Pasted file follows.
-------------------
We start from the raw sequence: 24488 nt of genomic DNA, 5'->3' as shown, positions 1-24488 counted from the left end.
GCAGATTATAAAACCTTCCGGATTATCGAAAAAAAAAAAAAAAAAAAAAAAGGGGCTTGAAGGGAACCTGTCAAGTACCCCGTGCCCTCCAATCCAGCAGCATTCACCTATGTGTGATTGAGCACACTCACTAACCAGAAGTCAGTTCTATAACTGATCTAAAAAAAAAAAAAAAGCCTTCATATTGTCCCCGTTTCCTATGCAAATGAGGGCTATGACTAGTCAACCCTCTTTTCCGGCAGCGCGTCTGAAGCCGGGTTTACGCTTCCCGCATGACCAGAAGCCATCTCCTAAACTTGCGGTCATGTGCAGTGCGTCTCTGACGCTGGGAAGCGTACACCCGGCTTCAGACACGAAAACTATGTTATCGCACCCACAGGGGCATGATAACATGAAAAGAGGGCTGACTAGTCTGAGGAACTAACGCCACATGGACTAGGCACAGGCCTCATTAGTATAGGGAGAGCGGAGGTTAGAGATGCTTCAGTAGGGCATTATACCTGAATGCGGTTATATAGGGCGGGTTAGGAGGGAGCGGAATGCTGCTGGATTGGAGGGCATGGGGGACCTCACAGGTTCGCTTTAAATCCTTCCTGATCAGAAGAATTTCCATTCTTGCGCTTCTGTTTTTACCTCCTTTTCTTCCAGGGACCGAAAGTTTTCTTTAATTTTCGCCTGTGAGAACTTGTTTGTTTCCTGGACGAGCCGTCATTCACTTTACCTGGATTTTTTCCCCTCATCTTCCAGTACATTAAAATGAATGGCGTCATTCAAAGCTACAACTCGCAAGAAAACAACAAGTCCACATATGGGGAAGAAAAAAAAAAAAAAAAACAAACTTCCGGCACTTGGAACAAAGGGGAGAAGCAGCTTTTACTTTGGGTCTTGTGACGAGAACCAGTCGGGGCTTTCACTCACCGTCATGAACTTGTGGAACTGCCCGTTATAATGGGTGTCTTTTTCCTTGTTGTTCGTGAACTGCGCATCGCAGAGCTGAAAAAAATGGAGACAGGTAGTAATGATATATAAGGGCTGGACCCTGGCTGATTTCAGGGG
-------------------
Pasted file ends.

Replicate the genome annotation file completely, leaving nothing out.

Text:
We start from the raw sequence: 24488 nt of genomic DNA, 5'->3' as shown, positions 1-24488 counted from the left end.
GCAGATTATAAAACCTTCCGGATTATCGAAAAAAAAAAAAAAAAAAAAAAAGGGGCTTGAAGGGAACCTGTCAAGTACCCCGTGCCCTCCAATCCAGCAGCATTCACCTATGTGTGATTGAGCACACTCACTAACCAGAAGTCAGTTCTATAACTGATCTAAAAAAAAAAAAAAAGCCTTCATATTGTCCCCGTTTCCTATGCAAATGAGGGCTATGACTAGTCAACCCTCTTTTCCGGCAGCGCGTCTGAAGCCGGGTTTACGCTTCCCGCATGACCAGAAGCCATCTCCTAAACTTGCGGTCATGTGCAGTGCGTCTCTGACGCTGGGAAGCGTACACCCGGCTTCAGACACGAAAACTATGTTATCGCACCCACAGGGGCATGATAACATGAAAAGAGGGCTGACTAGTCTGAGGAACTAACGCCACATGGACTAGGCACAGGCCTCATTAGTATAGGGAGAGCGGAGGTTAGAGATGCTTCAGTAGGGCATTATACCTGAATGCGGTTATATAGGGCGGGTTAGGAGGGAGCGGAATGCTGCTGGATTGGAGGGCATGGGGGACCTCACAGGTTCGCTTTAAATCCTTCCTGATCAGAAGAATTTCCATTCTTGCGCTTCTGTTTTTACCTCCTTTTCTTCCAGGGACCGAAAGTTTTCTTTAATTTTCGCCTGTGAGAACTTGTTTGTTTCCTGGACGAGCCGTCATTCACTTTACCTGGATTTTTTCCCCTCATCTTCCAGTACATTAAAATGAATGGCGTCATTCAAAGCTACAACTCGCAAGAAAACAACAAGTCCACATATGGGGAAGAAAAAAAAAAAAAAAAACAAACTTCCGGCACTTGGAACAAAGGGGAGAAGCAGCTTTTACTTTGGGTCTTGTGACGAGAACCAGTCGGGGCTTTCACTCACCGTCATGAACTTGTGGAACTGCCCGTTATAATGGGTGTCTTTTTCCTTGTTGTTCGTGAACTGCGCATCGCAGAGCTGAAAAAAATGGAGACAGGTAGTAATGATATATAAGGGCTGGACCCTGGCTGATTTCAGGGG